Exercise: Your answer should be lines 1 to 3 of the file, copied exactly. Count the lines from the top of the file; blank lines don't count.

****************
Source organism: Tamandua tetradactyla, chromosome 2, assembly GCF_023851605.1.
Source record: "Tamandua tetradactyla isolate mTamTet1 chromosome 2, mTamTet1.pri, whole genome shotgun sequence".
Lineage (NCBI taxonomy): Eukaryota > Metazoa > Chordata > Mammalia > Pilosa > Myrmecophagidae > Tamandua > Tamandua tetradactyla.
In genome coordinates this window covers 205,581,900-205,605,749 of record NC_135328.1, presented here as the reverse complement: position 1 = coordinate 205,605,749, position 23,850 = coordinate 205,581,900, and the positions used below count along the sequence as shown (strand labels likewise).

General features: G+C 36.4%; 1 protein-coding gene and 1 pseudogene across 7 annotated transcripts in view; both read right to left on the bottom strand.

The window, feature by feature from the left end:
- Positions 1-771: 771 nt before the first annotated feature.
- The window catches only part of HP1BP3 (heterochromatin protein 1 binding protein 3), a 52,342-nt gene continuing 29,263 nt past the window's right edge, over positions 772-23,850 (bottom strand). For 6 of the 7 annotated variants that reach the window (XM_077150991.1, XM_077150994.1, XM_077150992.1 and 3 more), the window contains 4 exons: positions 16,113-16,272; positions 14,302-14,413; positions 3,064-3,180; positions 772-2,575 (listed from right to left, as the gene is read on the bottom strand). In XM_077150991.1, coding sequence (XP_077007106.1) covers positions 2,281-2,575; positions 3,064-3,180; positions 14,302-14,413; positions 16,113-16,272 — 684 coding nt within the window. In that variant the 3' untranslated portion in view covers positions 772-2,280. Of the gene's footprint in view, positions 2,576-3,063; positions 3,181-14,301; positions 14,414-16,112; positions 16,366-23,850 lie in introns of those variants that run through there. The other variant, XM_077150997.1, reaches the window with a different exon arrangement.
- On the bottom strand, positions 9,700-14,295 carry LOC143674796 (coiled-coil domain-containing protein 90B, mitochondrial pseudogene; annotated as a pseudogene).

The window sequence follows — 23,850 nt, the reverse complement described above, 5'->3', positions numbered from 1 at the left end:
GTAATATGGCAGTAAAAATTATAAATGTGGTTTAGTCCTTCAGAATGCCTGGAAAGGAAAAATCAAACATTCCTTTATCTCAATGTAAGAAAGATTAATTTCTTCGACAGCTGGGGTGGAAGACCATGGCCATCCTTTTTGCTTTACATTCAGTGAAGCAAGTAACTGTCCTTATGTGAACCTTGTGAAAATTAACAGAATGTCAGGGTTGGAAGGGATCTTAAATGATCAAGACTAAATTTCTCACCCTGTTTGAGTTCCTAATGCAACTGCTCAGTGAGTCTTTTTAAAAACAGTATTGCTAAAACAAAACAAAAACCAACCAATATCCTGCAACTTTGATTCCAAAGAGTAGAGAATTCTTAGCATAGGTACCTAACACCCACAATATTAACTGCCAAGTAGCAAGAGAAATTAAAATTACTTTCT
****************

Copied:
Source organism: Tamandua tetradactyla, chromosome 2, assembly GCF_023851605.1.
Source record: "Tamandua tetradactyla isolate mTamTet1 chromosome 2, mTamTet1.pri, whole genome shotgun sequence".
Lineage (NCBI taxonomy): Eukaryota > Metazoa > Chordata > Mammalia > Pilosa > Myrmecophagidae > Tamandua > Tamandua tetradactyla.